Commentators are scratching their heads. Invisible Children is effectively arguing for military intervention; they have been accused of shameless manipulation, not giving all the facts, and not thinking about larger geopolitical implications. The Guardian pointed out that there are already US troops, aided by local armies, in the area looking for Kony; they tried to assassinate him in 2009. Michael Winkerson on the Foreign Policy blog said “it is unclear how millions of well-meaning but misinformed people are going to help deal with the more complicated reality.” So are we meant to be celebrating the fact that a little-known issue has been brought to light successfully, or throwing our hands up at the cynical manipulation of millions of people via social networks?

“It is totally misleading to suggest that the war is still in Uganda,” said Fred Opolot, spokesman for the Ugandan government, quoted on The Daily Telegraph. “I suspect that if that’s the impression they are making, they are doing it only to garner increasing financial resources for their own agenda.”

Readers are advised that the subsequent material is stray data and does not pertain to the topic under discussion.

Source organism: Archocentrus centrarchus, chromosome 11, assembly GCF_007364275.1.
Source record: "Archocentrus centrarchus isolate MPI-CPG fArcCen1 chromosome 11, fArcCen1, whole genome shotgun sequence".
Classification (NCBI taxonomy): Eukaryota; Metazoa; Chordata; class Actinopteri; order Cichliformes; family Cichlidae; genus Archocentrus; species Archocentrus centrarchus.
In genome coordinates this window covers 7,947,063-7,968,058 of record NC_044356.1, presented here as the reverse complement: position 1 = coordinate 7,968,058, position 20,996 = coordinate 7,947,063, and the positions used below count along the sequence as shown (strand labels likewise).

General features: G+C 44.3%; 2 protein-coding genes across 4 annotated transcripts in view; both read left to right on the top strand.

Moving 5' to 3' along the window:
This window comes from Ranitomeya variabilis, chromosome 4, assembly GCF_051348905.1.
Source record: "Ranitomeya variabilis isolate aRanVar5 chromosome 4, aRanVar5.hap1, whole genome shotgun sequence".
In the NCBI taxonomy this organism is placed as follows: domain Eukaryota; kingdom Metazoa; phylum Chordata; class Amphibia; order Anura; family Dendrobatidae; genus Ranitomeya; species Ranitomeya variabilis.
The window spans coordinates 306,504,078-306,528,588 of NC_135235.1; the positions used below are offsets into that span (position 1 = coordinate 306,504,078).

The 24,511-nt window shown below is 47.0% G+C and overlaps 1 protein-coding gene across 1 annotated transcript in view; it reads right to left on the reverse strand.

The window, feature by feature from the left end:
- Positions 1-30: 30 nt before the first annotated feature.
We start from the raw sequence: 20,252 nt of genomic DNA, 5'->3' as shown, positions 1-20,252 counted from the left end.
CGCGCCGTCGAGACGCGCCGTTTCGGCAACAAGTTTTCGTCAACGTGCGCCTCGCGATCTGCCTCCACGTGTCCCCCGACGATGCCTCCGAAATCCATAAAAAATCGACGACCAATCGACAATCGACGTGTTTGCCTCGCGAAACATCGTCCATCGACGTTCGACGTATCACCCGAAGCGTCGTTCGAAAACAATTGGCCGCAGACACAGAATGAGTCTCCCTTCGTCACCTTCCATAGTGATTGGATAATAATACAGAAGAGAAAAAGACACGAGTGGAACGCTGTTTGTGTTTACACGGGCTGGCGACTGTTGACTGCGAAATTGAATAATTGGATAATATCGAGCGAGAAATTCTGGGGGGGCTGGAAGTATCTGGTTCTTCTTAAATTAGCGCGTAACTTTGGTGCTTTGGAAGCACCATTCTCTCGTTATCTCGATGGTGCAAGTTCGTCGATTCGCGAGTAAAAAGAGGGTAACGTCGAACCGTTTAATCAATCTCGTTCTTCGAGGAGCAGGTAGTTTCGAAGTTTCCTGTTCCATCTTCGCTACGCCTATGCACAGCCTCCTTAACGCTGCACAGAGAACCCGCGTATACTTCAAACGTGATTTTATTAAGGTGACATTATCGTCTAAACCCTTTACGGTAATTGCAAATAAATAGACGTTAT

So what’s really going on in Uganda? Mike Pflanz in The Daily Telegraph said that Kony fled Uganda six years ago, and his “diminishing troops” are now hiding in other countries. Ugandans are reportedly furious about the film. Pflanz quoted Dr Beatrice Mpora, a director of a community health organisation in a town that was once held by the rebels. “There has not been a single soul from the LRA here since 2006. Now we have peace, people are back in their homes, they are planting their fields, they are starting their businesses. That is what people should help us with.” The Guardian quoted another writer, Angelo Opi-Aiya Izama, who said that the main problems in the area now are “child prostitution, HIV,” and a terrible disorder known as “nodding disease” that affects children.